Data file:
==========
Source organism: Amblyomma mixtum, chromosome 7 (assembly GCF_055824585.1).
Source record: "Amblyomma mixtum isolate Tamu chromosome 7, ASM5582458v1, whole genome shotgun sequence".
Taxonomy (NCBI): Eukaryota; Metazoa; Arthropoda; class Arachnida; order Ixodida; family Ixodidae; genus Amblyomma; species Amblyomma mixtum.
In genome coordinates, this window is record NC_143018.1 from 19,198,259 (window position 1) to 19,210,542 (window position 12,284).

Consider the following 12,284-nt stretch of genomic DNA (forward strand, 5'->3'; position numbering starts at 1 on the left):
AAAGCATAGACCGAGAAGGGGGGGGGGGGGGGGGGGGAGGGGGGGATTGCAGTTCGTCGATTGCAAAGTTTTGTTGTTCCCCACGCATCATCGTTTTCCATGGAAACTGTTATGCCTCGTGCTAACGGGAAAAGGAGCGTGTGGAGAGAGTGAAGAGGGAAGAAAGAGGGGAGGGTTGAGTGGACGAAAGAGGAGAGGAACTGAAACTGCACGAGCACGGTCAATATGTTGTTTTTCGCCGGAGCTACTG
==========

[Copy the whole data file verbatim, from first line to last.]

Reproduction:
Source organism: Amblyomma mixtum, chromosome 7 (assembly GCF_055824585.1).
Source record: "Amblyomma mixtum isolate Tamu chromosome 7, ASM5582458v1, whole genome shotgun sequence".
Taxonomy (NCBI): Eukaryota; Metazoa; Arthropoda; class Arachnida; order Ixodida; family Ixodidae; genus Amblyomma; species Amblyomma mixtum.
In genome coordinates, this window is record NC_143018.1 from 19,198,259 (window position 1) to 19,210,542 (window position 12,284).

Consider the following 12,284-nt stretch of genomic DNA (forward strand, 5'->3'; position numbering starts at 1 on the left):
AAAGCATAGACCGAGAAGGGGGGGGGGGGGGGGGGGGAGGGGGGGATTGCAGTTCGTCGATTGCAAAGTTTTGTTGTTCCCCACGCATCATCGTTTTCCATGGAAACTGTTATGCCTCGTGCTAACGGGAAAAGGAGCGTGTGGAGAGAGTGAAGAGGGAAGAAAGAGGGGAGGGTTGAGTGGACGAAAGAGGAGAGGAACTGAAACTGCACGAGCACGGTCAATATGTTGTTTTTCGCCGGAGCTACTG